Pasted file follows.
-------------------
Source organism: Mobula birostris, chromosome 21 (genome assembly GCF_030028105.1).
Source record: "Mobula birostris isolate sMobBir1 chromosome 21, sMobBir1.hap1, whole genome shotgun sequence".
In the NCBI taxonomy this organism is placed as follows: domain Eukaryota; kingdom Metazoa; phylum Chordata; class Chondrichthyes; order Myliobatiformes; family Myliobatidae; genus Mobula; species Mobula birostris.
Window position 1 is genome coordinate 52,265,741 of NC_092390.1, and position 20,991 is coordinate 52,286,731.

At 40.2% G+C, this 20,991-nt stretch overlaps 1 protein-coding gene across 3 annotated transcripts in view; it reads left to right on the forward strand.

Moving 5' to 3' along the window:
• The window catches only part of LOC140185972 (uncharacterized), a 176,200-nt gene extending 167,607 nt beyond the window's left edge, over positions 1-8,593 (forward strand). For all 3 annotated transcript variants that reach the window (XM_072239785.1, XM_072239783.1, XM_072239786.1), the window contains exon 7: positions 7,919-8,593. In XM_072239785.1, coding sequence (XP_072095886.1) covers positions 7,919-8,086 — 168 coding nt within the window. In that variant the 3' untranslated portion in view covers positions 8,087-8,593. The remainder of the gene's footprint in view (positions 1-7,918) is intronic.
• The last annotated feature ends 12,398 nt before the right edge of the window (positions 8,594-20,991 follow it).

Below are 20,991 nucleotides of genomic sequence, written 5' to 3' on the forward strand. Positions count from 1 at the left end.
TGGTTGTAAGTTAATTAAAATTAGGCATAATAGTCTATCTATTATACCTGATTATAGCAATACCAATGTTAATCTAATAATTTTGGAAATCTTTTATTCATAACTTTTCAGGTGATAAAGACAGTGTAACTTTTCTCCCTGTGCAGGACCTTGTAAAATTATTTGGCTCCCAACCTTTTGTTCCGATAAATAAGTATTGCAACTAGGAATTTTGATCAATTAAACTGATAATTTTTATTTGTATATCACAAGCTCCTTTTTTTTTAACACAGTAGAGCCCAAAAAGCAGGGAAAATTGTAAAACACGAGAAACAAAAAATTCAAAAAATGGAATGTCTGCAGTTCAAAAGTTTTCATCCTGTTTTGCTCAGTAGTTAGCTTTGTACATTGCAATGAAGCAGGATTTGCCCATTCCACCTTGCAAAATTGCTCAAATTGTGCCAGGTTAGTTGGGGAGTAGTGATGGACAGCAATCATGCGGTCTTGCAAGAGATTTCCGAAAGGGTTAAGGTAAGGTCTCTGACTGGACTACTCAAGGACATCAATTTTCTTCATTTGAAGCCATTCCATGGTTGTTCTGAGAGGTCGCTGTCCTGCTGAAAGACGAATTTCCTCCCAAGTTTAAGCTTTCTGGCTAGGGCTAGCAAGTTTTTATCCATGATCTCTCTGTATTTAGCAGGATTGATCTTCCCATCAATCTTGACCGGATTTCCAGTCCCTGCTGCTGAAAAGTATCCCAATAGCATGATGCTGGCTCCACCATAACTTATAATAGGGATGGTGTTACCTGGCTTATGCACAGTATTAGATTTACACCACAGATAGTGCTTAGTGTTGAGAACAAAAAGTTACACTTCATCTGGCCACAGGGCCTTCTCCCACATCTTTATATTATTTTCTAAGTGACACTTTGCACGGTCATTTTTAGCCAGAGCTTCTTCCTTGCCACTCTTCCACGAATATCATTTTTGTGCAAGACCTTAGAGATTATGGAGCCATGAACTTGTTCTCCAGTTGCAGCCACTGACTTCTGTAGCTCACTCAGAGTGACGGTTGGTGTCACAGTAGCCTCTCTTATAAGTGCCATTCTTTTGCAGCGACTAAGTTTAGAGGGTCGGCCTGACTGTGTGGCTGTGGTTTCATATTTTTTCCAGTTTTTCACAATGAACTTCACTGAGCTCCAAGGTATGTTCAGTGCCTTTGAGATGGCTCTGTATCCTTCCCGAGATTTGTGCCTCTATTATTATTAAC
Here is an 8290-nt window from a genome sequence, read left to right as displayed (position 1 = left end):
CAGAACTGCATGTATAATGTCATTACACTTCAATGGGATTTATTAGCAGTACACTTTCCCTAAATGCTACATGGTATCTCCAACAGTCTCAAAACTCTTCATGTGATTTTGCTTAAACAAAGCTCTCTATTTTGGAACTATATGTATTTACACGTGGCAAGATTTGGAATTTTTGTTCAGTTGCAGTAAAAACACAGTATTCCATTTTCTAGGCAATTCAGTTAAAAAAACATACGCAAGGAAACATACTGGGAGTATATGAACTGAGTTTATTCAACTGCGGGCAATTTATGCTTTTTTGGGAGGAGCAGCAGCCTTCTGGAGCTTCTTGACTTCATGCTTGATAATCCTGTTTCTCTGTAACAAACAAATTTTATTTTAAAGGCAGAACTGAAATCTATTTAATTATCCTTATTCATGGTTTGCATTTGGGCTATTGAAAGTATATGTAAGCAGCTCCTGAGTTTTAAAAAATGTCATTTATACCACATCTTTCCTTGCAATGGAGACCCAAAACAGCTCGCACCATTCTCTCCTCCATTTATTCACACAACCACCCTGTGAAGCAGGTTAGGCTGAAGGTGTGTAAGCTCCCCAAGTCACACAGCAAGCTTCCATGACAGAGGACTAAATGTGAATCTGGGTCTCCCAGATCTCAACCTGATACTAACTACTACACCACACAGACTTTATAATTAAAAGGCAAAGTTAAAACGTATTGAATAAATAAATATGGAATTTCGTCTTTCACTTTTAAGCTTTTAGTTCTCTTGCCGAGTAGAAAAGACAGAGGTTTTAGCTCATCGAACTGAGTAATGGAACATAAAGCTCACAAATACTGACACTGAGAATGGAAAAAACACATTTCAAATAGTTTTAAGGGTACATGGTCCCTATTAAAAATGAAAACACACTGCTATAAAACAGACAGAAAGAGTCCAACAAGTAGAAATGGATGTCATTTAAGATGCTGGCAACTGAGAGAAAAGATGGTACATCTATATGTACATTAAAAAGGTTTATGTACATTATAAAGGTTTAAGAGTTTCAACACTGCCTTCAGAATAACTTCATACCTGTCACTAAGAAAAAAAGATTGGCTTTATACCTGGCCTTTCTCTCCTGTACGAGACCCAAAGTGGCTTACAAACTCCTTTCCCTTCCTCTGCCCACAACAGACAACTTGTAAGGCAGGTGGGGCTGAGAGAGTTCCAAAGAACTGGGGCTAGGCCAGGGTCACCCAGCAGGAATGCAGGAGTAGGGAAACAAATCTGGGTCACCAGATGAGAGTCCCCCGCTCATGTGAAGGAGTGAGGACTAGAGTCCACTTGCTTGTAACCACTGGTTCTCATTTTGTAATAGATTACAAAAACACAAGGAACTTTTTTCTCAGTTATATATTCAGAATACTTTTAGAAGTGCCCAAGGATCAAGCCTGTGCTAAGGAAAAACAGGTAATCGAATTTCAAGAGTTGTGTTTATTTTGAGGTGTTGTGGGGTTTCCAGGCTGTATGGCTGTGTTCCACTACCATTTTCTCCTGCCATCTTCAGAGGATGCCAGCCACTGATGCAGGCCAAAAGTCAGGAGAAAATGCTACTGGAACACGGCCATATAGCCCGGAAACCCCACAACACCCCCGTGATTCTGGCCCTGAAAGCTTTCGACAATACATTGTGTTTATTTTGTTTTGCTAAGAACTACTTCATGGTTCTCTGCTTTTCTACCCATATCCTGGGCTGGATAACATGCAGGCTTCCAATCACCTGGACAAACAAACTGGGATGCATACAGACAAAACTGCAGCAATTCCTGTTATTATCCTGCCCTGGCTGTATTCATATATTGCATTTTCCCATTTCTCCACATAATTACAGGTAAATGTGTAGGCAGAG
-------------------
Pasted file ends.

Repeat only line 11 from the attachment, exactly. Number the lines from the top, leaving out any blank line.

Here is an 8290-nt window from a genome sequence, read left to right as displayed (position 1 = left end):